Kim's extensive conflict-resolution background includes her membership in the U.S. Education Delegation to the University of Hamburg, where she partnered with German educators to redesign Holocaust education in German schools. She was also selected for the Northern Ireland Peace and Conflict Delegation, where she worked with Irish educators to develop new curriculum policy for Irish students. Currently, she offers training and consulting programs in Diversity and Inclusion, Anti-Bullying and Conflict Resolution, Cultural Competence, and Multicultural Education. Her favorite pastime is hiking to waterfalls in the Sierra or Rocky Mountains. To learn more, visit www.interculturalsolutions.net.
3 Tools for Youth Suicide Prevention
Physician, author, neuropsychiatrist
“Anxiety, depression, and stress are now reaching epidemic level among college students. What is the solution? Self-compassion, first and foremost, then emotional intelligence and critical thinking. Most people have adequate emotional intelligence and critical thinking, but almost everyone could use a lot of more self-compassion in an increasingly competitive, diverse, interconnected, and interdependent world. Life cannot be sustained on a long-term basis without the practice of self-compassion. Otherwise, people continuously suffer under the weight of feelings like shame, resentment, and lack. Self-compassion has to come first. From there, emotional intelligence and critical thinking are grounded in a genuine valuing of one's own life – which one must have to truly value the lives of others, as well. It's all connected.”
Dr. Cholet Kelly Josué received his medical degree from Morehouse School of Medicine in Atlanta, Georgia and did his residency at the University of Illinois at Chicago. Currently Cholet practices medicine in the greater Washington, D.C. area with a functional and integrative approach and draws on his special interest in behavioral neurology and neuropsychiatry. He is a member of the American Medical Association, the American Psychiatric Association, the Maryland Psychiatric Association, the American Neuropsychiatric Association, the Cognitive Neuroscience Society, and the Society for Neuroscience. His forthcoming book (May 2019) is entitled: “Twelve Unending Summers: Memoir of an Immigrant Child.” Visit www.drjosue.com.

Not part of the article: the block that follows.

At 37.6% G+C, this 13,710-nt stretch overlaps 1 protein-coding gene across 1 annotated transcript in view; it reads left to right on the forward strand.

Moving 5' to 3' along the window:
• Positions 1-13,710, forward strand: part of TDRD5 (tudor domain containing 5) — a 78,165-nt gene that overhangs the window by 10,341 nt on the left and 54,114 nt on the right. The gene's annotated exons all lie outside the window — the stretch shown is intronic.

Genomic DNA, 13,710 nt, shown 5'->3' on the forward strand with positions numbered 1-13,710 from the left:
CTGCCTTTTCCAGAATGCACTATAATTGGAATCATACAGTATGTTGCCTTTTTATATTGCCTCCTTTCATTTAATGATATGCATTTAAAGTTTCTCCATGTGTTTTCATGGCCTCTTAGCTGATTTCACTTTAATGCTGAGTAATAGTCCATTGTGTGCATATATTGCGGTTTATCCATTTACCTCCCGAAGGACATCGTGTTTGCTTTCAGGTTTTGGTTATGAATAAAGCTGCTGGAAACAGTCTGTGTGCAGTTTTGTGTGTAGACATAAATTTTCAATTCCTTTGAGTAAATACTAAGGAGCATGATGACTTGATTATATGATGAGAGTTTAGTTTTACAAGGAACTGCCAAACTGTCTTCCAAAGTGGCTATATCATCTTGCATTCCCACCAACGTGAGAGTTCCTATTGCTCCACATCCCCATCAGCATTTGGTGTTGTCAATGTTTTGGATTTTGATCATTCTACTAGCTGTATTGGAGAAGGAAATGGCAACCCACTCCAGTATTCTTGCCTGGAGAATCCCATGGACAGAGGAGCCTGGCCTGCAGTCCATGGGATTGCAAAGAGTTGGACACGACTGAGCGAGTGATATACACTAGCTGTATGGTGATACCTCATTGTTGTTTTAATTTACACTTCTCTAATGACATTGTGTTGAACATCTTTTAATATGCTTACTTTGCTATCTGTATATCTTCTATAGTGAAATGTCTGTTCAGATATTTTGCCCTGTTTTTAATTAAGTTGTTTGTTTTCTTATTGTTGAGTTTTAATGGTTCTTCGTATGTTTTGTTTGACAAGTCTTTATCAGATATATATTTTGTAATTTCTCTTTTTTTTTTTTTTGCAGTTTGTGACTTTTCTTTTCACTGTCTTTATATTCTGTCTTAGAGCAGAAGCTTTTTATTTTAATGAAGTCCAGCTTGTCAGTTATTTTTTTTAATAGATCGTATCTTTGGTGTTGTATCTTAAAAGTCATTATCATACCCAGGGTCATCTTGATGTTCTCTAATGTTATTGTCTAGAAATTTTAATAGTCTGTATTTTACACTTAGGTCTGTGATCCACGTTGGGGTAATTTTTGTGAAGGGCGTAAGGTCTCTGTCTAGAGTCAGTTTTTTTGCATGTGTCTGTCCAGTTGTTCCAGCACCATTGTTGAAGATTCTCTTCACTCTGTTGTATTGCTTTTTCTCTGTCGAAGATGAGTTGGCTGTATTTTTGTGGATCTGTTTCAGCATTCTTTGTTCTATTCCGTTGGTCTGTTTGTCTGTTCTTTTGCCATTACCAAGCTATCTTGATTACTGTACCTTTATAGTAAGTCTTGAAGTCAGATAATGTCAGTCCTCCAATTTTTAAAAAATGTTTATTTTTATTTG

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OTHER NEWS & RESOURCES:
Following are links to other news and resources we think you might find useful. If you have an item you think other reporters would be interested in and would like us to include in a future alert, please drop us a line at [email protected]
- MEDIA INSIDER NEWS THIS WEEK. The AP and Google build a local news tool, Cosmopolitan launches a podcast with Tinder and more: https://prn.to/2Loas3L
- Women Named to Key Media Roles at McClatchy, Bustle, Axios, CNBC in Recent Media Moves. June saw a number of interesting personnel changes in the media industry, including a few major moves by women into leadership positions. Here are a just few of the significant announcements in the media industry: https://prn.to/31VpG61